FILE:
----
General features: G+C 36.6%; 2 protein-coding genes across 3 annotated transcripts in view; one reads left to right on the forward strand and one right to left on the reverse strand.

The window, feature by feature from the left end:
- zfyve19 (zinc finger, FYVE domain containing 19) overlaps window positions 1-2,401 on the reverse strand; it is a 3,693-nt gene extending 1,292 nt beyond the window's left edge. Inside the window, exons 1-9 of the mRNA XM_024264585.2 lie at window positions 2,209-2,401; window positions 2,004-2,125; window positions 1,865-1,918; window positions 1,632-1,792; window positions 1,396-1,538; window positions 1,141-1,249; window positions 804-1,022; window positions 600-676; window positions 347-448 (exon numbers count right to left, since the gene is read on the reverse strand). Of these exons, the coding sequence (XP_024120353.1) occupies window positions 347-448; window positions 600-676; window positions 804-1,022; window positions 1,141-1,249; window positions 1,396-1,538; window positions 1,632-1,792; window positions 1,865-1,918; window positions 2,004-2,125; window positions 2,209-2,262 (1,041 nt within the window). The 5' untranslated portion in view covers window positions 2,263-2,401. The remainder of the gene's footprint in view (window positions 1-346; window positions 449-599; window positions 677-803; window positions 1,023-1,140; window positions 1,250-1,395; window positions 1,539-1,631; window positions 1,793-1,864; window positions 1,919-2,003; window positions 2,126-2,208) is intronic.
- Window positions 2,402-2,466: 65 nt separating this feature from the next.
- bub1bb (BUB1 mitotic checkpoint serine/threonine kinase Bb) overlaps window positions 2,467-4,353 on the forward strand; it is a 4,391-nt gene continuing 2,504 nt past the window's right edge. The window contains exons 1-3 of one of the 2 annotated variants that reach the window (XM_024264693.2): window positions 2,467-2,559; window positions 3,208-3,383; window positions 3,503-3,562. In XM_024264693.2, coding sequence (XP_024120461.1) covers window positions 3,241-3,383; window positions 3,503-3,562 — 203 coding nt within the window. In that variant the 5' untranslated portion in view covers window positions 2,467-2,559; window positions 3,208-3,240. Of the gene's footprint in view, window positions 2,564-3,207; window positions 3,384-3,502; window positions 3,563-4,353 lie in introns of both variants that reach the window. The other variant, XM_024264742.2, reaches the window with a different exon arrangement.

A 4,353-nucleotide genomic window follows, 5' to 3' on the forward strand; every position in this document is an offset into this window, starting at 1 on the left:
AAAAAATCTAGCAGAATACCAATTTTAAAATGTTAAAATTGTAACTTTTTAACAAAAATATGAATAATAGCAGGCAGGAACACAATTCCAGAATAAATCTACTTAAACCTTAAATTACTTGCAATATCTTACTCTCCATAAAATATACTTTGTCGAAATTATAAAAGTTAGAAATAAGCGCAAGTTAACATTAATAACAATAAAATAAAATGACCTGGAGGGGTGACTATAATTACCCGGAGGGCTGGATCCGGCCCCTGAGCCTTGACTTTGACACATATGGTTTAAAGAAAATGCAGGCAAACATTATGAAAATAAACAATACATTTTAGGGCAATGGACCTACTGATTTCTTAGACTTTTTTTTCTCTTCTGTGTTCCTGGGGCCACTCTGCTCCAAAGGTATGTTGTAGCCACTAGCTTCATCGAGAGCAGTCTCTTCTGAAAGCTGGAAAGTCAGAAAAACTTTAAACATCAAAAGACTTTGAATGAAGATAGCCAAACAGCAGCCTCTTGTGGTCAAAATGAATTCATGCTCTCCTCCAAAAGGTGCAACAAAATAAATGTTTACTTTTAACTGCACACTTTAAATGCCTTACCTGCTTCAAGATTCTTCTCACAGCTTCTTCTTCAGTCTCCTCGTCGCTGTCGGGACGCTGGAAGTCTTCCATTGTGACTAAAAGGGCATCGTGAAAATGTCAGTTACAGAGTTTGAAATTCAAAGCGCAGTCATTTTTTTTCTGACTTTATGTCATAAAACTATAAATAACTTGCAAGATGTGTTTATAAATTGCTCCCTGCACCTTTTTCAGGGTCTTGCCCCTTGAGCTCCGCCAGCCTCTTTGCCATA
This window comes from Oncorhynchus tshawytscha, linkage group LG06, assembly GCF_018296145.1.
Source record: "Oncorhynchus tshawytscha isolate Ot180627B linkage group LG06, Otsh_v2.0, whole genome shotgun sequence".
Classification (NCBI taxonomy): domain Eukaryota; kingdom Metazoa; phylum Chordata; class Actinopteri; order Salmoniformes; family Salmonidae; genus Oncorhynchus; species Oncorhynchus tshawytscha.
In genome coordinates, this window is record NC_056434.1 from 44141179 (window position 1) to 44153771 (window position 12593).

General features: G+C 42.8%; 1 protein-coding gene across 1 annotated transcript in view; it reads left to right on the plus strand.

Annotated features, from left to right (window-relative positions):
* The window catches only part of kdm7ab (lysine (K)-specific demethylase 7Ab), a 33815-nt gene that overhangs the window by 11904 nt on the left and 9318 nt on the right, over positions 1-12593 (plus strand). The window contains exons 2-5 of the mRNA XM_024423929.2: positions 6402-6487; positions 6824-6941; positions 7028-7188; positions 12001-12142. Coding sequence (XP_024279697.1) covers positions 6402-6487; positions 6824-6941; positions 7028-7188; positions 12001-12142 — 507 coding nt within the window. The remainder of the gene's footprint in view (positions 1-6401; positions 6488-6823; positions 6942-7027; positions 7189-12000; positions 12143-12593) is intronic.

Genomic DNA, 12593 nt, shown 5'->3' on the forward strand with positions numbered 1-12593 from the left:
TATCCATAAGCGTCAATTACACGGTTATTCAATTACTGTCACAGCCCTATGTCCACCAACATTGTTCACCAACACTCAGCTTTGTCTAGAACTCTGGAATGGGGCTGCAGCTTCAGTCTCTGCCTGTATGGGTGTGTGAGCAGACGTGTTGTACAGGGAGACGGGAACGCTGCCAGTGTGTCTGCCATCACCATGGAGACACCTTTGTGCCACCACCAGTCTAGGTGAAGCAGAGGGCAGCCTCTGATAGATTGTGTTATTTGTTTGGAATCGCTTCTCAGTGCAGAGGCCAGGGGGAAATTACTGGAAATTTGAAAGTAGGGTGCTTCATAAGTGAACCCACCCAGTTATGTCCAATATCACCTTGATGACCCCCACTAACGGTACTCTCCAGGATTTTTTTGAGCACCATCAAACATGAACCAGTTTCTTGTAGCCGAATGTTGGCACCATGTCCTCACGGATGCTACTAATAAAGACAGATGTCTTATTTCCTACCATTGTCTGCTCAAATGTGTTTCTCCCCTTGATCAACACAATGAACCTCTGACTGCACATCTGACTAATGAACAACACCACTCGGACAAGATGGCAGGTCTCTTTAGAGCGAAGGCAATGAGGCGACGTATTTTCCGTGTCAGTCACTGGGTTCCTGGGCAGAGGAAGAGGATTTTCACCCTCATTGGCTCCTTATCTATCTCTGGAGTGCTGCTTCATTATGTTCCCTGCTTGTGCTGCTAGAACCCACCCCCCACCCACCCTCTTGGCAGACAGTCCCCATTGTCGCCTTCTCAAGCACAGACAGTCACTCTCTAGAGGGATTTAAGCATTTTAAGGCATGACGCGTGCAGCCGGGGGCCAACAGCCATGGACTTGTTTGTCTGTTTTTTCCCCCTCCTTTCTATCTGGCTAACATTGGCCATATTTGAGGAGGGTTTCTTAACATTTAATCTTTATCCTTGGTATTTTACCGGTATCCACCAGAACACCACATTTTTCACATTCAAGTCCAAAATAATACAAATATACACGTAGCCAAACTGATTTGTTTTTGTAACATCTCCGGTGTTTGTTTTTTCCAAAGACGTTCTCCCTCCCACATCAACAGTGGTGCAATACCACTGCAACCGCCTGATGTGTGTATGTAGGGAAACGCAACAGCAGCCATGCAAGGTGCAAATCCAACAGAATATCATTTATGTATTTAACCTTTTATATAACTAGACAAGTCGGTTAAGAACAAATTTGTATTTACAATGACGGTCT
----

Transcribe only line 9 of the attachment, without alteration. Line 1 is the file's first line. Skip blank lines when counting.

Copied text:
Source record: "Oncorhynchus tshawytscha isolate Ot180627B linkage group LG06, Otsh_v2.0, whole genome shotgun sequence".